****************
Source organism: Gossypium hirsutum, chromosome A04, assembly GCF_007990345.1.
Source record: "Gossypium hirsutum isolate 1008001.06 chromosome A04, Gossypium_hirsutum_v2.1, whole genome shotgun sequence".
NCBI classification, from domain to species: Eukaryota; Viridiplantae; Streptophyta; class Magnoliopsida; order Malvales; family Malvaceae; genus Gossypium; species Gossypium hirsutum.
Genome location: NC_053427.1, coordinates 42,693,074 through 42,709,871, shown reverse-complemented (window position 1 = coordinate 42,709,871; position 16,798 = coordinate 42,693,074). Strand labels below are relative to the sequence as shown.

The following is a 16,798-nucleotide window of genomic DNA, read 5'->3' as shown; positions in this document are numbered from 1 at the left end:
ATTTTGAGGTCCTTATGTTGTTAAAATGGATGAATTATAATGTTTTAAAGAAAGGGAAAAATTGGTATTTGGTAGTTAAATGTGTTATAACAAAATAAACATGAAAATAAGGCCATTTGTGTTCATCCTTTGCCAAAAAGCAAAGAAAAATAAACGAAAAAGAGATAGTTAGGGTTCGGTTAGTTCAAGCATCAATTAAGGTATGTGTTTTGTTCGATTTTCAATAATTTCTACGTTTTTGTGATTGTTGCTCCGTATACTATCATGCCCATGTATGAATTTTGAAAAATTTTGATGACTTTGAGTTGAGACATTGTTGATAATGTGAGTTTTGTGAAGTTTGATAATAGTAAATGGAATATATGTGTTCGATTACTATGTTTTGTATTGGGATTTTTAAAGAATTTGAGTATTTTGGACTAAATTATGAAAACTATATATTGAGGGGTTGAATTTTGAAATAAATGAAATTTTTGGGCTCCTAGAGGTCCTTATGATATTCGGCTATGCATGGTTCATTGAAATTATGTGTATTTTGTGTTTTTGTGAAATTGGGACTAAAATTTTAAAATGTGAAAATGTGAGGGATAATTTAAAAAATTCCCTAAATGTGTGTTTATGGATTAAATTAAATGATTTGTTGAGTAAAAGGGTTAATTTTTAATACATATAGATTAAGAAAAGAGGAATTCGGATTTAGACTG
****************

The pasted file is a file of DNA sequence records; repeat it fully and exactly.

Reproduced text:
Source organism: Gossypium hirsutum, chromosome A04, assembly GCF_007990345.1.
Source record: "Gossypium hirsutum isolate 1008001.06 chromosome A04, Gossypium_hirsutum_v2.1, whole genome shotgun sequence".
NCBI classification, from domain to species: Eukaryota; Viridiplantae; Streptophyta; class Magnoliopsida; order Malvales; family Malvaceae; genus Gossypium; species Gossypium hirsutum.
Genome location: NC_053427.1, coordinates 42,693,074 through 42,709,871, shown reverse-complemented (window position 1 = coordinate 42,709,871; position 16,798 = coordinate 42,693,074). Strand labels below are relative to the sequence as shown.

The following is a 16,798-nucleotide window of genomic DNA, read 5'->3' as shown; positions in this document are numbered from 1 at the left end:
ATTTTGAGGTCCTTATGTTGTTAAAATGGATGAATTATAATGTTTTAAAGAAAGGGAAAAATTGGTATTTGGTAGTTAAATGTGTTATAACAAAATAAACATGAAAATAAGGCCATTTGTGTTCATCCTTTGCCAAAAAGCAAAGAAAAATAAACGAAAAAGAGATAGTTAGGGTTCGGTTAGTTCAAGCATCAATTAAGGTATGTGTTTTGTTCGATTTTCAATAATTTCTACGTTTTTGTGATTGTTGCTCCGTATACTATCATGCCCATGTATGAATTTTGAAAAATTTTGATGACTTTGAGTTGAGACATTGTTGATAATGTGAGTTTTGTGAAGTTTGATAATAGTAAATGGAATATATGTGTTCGATTACTATGTTTTGTATTGGGATTTTTAAAGAATTTGAGTATTTTGGACTAAATTATGAAAACTATATATTGAGGGGTTGAATTTTGAAATAAATGAAATTTTTGGGCTCCTAGAGGTCCTTATGATATTCGGCTATGCATGGTTCATTGAAATTATGTGTATTTTGTGTTTTTGTGAAATTGGGACTAAAATTTTAAAATGTGAAAATGTGAGGGATAATTTAAAAAATTCCCTAAATGTGTGTTTATGGATTAAATTAAATGATTTGTTGAGTAAAAGGGTTAATTTTTAATACATATAGATTAAGAAAAGAGGAATTCGGATTTAGACTG